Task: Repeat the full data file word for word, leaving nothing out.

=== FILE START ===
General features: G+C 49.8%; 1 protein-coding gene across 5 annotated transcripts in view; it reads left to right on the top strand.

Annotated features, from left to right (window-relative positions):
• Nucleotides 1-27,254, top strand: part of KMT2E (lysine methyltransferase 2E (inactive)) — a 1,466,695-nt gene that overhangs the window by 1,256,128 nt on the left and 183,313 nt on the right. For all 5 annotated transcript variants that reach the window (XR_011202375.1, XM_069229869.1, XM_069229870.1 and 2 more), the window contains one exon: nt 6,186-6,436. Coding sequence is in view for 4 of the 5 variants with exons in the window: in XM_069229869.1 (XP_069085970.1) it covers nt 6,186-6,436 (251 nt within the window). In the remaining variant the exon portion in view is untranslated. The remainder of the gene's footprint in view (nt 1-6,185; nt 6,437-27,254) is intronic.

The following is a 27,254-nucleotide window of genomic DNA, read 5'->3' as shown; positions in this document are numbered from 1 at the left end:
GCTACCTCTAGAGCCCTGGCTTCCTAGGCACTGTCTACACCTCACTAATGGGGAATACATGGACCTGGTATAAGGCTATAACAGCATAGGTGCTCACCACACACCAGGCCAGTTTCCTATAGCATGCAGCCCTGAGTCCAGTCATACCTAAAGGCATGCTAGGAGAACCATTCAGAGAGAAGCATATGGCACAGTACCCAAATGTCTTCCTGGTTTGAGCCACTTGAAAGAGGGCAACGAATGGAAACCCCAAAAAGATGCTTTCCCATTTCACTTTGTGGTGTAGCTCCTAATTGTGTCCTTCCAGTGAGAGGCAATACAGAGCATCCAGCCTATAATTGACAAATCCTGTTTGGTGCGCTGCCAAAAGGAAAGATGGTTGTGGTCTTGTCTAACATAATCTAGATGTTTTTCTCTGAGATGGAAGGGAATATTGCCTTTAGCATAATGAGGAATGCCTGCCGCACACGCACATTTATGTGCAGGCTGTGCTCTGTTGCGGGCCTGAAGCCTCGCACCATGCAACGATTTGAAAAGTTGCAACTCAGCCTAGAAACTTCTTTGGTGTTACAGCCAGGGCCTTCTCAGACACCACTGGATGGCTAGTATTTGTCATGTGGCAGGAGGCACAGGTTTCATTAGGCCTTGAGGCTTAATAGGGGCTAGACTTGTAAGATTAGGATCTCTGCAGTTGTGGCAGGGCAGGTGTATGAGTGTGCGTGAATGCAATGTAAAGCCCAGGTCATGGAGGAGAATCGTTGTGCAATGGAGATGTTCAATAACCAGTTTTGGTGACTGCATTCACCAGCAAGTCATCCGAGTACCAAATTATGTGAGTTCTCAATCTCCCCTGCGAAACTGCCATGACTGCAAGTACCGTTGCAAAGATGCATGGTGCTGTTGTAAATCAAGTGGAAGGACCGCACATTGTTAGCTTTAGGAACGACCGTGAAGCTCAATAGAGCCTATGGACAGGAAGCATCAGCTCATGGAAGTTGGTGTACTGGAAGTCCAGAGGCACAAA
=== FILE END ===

General features: G+C 49.8%; 1 protein-coding gene across 5 annotated transcripts in view; it reads left to right on the top strand.

Annotated features, from left to right (window-relative positions):
• Nucleotides 1-27,254, top strand: part of KMT2E (lysine methyltransferase 2E (inactive)) — a 1,466,695-nt gene that overhangs the window by 1,256,128 nt on the left and 183,313 nt on the right. For all 5 annotated transcript variants that reach the window (XR_011202375.1, XM_069229869.1, XM_069229870.1 and 2 more), the window contains one exon: nt 6,186-6,436. Coding sequence is in view for 4 of the 5 variants with exons in the window: in XM_069229869.1 (XP_069085970.1) it covers nt 6,186-6,436 (251 nt within the window). In the remaining variant the exon portion in view is untranslated. The remainder of the gene's footprint in view (nt 1-6,185; nt 6,437-27,254) is intronic.

The following is a 27,254-nucleotide window of genomic DNA, read 5'->3' as shown; positions in this document are numbered from 1 at the left end:
GCTACCTCTAGAGCCCTGGCTTCCTAGGCACTGTCTACACCTCACTAATGGGGAATACATGGACCTGGTATAAGGCTATAACAGCATAGGTGCTCACCACACACCAGGCCAGTTTCCTATAGCATGCAGCCCTGAGTCCAGTCATACCTAAAGGCATGCTAGGAGAACCATTCAGAGAGAAGCATATGGCACAGTACCCAAATGTCTTCCTGGTTTGAGCCACTTGAAAGAGGGCAACGAATGGAAACCCCAAAAAGATGCTTTCCCATTTCACTTTGTGGTGTAGCTCCTAATTGTGTCCTTCCAGTGAGAGGCAATACAGAGCATCCAGCCTATAATTGACAAATCCTGTTTGGTGCGCTGCCAAAAGGAAAGATGGTTGTGGTCTTGTCTAACATAATCTAGATGTTTTTCTCTGAGATGGAAGGGAATATTGCCTTTAGCATAATGAGGAATGCCTGCCGCACACGCACATTTATGTGCAGGCTGTGCTCTGTTGCGGGCCTGAAGCCTCGCACCATGCAACGATTTGAAAAGTTGCAACTCAGCCTAGAAACTTCTTTGGTGTTACAGCCAGGGCCTTCTCAGACACCACTGGATGGCTAGTATTTGTCATGTGGCAGGAGGCACAGGTTTCATTAGGCCTTGAGGCTTAATAGGGGCTAGACTTGTAAGATTAGGATCTCTGCAGTTGTGGCAGGGCAGGTGTATGAGTGTGCGTGAATGCAATGTAAAGCCCAGGTCATGGAGGAGAATCGTTGTGCAATGGAGATGTTCAATAACCAGTTTTGGTGACTGCATTCACCAGCAAGTCATCCGAGTACCAAATTATGTGAGTTCTCAATCTCCCCTGCGAAACTGCCATGACTGCAAGTACCGTTGCAAAGATGCATGGTGCTGTTGTAAATCAAGTGGAAGGACCGCACATTGTTAGCTTTAGGAACGACCGTGAAGCTCAATAGAGCCTATGGACAGGAAGCATCAGCTCATGGAAGTTGGTGTACTGGAAGTCCAGAGGCACAAA